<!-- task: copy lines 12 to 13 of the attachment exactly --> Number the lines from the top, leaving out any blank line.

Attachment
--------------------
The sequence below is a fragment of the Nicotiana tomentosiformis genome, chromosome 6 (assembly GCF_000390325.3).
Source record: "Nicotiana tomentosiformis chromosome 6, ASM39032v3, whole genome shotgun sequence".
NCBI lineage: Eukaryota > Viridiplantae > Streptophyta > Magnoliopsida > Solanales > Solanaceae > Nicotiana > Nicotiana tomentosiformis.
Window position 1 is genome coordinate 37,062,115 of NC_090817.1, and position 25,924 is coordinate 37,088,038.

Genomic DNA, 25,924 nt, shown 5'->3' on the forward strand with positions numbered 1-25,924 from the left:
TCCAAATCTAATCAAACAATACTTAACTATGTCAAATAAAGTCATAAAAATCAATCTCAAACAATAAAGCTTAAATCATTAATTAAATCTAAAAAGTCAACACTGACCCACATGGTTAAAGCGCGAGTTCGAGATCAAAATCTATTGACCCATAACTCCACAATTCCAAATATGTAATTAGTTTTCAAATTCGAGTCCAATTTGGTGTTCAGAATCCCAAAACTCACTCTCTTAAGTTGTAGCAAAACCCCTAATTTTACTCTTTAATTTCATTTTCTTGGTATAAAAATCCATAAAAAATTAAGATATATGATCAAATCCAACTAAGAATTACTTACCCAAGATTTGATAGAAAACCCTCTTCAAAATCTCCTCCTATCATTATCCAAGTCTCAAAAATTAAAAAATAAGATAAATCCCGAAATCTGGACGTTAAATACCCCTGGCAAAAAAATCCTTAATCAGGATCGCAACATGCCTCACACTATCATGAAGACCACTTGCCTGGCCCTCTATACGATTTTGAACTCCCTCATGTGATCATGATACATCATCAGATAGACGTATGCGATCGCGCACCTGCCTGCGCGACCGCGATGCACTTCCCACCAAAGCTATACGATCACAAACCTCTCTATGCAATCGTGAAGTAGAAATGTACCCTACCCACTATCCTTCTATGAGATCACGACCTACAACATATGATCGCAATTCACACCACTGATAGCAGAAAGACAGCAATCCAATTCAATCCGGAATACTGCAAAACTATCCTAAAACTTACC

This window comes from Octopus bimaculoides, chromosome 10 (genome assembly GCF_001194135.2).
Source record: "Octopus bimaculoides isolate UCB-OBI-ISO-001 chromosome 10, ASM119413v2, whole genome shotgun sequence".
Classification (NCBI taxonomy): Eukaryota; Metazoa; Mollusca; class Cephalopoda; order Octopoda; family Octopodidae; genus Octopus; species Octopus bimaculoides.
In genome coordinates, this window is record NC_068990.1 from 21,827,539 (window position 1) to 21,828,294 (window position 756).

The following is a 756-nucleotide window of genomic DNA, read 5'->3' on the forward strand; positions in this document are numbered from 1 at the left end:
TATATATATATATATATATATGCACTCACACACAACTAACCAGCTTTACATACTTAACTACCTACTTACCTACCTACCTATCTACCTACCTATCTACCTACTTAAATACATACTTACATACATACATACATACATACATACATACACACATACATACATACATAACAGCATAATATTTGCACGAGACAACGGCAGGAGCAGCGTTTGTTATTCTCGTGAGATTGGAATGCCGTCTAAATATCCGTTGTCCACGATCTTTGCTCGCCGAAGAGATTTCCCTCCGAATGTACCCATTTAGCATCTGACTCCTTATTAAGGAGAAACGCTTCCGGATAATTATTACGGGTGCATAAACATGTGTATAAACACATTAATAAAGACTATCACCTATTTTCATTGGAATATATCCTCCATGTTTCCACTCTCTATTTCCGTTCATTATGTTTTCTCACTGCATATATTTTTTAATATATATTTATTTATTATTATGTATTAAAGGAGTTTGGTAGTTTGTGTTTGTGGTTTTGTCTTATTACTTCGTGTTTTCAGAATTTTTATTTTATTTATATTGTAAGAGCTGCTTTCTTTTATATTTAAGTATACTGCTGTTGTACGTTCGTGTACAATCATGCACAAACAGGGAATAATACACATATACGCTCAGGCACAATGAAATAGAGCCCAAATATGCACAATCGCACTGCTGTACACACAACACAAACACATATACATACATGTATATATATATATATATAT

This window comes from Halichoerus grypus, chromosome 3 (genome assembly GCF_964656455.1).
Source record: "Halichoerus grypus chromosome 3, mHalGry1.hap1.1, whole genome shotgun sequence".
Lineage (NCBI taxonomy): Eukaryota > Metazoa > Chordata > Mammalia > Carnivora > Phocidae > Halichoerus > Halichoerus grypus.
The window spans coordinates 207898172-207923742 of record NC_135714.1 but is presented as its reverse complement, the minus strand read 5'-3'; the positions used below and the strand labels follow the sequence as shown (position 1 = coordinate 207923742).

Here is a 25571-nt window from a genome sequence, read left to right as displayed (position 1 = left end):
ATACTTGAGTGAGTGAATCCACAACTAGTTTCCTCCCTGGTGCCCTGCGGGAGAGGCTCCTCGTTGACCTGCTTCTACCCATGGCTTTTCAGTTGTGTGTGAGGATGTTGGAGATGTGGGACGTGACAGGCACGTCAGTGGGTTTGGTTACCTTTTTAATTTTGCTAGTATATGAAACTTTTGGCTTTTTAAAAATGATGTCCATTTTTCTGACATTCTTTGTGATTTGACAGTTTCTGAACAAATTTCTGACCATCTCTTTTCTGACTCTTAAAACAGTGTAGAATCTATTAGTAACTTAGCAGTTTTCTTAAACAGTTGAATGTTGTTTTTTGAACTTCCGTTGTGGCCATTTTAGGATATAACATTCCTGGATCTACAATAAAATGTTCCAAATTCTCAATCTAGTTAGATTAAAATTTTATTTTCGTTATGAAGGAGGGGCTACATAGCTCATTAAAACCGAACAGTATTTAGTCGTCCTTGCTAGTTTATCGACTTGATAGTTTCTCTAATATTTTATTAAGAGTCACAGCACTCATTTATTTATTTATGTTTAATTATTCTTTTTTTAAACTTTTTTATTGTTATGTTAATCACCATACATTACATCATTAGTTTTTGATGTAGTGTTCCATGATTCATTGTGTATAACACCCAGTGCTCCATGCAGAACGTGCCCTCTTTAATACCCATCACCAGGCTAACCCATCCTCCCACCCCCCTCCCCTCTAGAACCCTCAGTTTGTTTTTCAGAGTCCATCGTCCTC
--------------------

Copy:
TATATATATATATATATATATGCACTCACACACAACTAACCAGCTTTACATACTTAACTACCTACTTACCTACCTACCTATCTACCTACCTATCTACCTACTTAAATACATACTTACATACATACATACATACATACATACATACACACATACATACATACATAACAGCATAATATTTGCACGAGACAACGGCAGGAGCAGCGTTTGTTATTCTCGTGAGATTGGAATGCCGTCTAAATATCCGTTGTCCACGATCTTTGCTCGCCGAAGAGATTTCCCTCCGAATGTACCCATTTAGCATCTGACTCCTTATTAAGGAGAAACGCTTCCGGATAATTATTACGGGTGCATAAACATGTGTATAAACACATTAATAAAGACTATCACCTATTTTCATTGGAATATATCCTCCATGTTTCCACTCTCTATTTCCGTTCATTATGTTTTCTCACTGCATATATTTTTTAATATATATTTATTTATTATTATGTATTAAAGGAGTTTGGTAGTTTGTGTTTGTGGTTTTGTCTTATTACTTCGTGTTTTCAGAATTTTTATTTTATTTATATTGTAAGAGCTGCTTTCTTTTATATTTAAGTATACTGCTGTTGTACGTTCGTGTACAATCATGCACAAACAGGGAATAATACACATATACGCTCAGGCACAATGAAATAGAGCCCAAATATGCACAATCGCACTGCTGTACACACAACACAAACACATATACATACATGTATATATATATATATATAT

This window comes from Halichoerus grypus, chromosome 3 (genome assembly GCF_964656455.1).